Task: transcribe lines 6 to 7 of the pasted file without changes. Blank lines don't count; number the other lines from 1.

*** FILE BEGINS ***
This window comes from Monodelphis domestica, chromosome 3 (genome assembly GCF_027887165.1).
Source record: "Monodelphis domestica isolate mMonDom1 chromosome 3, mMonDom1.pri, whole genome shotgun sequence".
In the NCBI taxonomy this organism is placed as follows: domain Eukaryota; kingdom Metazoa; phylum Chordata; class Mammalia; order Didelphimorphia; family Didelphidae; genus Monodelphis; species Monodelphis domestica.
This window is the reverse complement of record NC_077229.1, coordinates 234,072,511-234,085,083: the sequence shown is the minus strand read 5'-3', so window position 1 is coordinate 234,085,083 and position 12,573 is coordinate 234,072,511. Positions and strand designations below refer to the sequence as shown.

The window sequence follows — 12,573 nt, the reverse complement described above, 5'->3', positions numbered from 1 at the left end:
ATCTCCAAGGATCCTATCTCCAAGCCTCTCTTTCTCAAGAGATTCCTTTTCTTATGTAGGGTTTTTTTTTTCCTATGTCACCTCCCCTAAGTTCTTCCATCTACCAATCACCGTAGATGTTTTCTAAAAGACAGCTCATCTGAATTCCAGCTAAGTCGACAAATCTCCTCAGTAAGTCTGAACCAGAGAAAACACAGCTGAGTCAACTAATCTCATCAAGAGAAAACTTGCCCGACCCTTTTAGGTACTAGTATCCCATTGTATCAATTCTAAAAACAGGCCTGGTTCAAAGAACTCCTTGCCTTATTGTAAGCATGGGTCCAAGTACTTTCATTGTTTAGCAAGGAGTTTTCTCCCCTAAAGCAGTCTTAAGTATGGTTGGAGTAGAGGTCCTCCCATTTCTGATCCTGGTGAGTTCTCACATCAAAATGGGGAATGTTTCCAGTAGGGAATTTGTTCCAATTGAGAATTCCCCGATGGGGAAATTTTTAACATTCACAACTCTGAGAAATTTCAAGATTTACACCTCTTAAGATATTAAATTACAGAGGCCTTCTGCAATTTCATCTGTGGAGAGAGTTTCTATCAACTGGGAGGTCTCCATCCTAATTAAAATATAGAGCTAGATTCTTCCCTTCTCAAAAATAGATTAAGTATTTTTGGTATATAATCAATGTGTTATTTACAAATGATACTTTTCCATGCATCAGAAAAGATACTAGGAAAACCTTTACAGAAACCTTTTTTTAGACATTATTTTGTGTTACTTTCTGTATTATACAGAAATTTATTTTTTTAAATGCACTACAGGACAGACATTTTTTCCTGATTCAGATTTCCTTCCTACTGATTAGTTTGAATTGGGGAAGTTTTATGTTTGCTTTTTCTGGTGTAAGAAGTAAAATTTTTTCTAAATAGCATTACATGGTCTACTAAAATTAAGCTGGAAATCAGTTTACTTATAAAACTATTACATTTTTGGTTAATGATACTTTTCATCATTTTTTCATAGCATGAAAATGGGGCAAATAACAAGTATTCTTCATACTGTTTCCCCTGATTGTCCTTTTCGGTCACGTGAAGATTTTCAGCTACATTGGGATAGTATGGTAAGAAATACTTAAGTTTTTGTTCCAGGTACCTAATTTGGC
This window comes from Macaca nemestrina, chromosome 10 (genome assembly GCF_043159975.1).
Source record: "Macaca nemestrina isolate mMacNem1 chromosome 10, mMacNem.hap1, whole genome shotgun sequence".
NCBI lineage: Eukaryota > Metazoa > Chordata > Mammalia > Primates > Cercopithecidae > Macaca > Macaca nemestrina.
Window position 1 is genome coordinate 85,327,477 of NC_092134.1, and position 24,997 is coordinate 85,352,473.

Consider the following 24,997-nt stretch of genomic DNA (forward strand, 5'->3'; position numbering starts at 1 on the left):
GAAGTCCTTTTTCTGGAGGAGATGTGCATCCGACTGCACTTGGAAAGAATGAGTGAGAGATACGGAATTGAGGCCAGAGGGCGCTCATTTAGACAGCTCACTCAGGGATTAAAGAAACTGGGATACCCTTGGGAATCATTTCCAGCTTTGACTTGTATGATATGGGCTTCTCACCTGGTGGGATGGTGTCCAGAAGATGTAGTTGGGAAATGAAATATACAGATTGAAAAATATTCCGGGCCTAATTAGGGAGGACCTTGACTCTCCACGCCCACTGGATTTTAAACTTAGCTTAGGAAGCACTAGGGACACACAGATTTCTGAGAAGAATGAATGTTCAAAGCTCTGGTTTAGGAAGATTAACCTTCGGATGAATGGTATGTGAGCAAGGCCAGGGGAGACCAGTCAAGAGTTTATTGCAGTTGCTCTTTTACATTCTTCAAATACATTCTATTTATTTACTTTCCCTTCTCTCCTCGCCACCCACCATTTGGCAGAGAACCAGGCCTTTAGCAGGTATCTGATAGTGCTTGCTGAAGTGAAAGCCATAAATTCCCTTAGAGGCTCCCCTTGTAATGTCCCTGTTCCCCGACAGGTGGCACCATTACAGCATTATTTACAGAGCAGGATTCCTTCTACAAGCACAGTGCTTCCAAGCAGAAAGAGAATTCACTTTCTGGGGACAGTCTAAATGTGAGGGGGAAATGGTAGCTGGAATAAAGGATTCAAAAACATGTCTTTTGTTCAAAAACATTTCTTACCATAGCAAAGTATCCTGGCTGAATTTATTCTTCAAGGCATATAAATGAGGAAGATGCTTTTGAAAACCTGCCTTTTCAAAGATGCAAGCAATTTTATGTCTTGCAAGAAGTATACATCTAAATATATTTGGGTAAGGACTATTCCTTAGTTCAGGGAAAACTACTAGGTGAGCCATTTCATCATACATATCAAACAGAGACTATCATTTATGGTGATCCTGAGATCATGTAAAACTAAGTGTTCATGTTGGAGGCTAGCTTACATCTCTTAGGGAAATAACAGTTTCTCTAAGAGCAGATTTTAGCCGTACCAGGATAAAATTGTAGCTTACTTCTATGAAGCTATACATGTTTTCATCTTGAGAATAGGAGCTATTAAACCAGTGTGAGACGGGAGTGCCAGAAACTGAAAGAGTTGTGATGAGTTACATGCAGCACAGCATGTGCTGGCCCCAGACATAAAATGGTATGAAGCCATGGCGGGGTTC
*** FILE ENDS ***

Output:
ATCTCCAAGGATCCTATCTCCAAGCCTCTCTTTCTCAAGAGATTCCTTTTCTTATGTAGGGTTTTTTTTTTCCTATGTCACCTCCCCTAAGTTCTTCCATCTACCAATCACCGTAGATGTTTTCTAAAAGACAGCTCATCTGAATTCCAGCTAAGTCGACAAATCTCCTCAGTAAGTCTGAACCAGAGAAAACACAGCTGAGTCAACTAATCTCATCAAGAGAAAACTTGCCCGACCCTTTTAGGTACTAGTATCCCATTGTATCAATTCTAAAAACAGGCCTGGTTCAAAGAACTCCTTGCCTTATTGTAAGCATGGGTCCAAGTACTTTCATTGTTTAGCAAGGAGTTTTCTCCCCTAAAGCAGTCTTAAGTATGGTTGGAGTAGAGGTCCTCCCATTTCTGATCCTGGTGAGTTCTCACATCAAAATGGGGAATGTTTCCAGTAGGGAATTTGTTCCAATTGAGAATTCCCCGATGGGGAAATTTTTAACATTCACAACTCTGAGAAATTTCAAGATTTACACCTCTTAAGATATTAAATTACAGAGGCCTTCTGCAATTTCATCTGTGGAGAGAGTTTCTATCAACTGGGAGGTCTCCATCCTAATTAAAATATAGAGCTAGATTCTTCCCTTCTCAAAAATAGATTAAGTATTTTTGGTATATAATCAATGTGTTATTTACAAATGATACTTTTCCATGCATCAGAAAAGATACTAGGAAAACCTTTACAGAAACCTTTTTTTAGACATTATTTTGTGTTACTTTCTGTATTATACAGAAATTTATTTTTTTAAATGCACTACAGGACAGACATTTTTTCCTGATTCAGATTTCCTTCCTACTGATTAGTTTGAATTGGGGAAGTTTTATGTTTGCTTTTTCTGGTGTAAGAAGTAAAATTTTTTCTAAATAGCATTACATGGTCTACTAAAATTAAGCTGGAAATCAGTTTACTTATAAAACTATTACATTTTTGGTTAATGATACTTTTCATCATTTTTTCATAGCATGAAAATGGGGCAAATAACAAGTATTCTTCATACTGTTTCCCCTGATTGTCCTTTTCGGTCACGTGAAGATTTTCAGCTACATTGGGATAGTATGGTAAGAAATACTTAAGTTTTTGTTCCAGGTACCTAATTTGGC
This window comes from Macaca nemestrina, chromosome 10 (genome assembly GCF_043159975.1).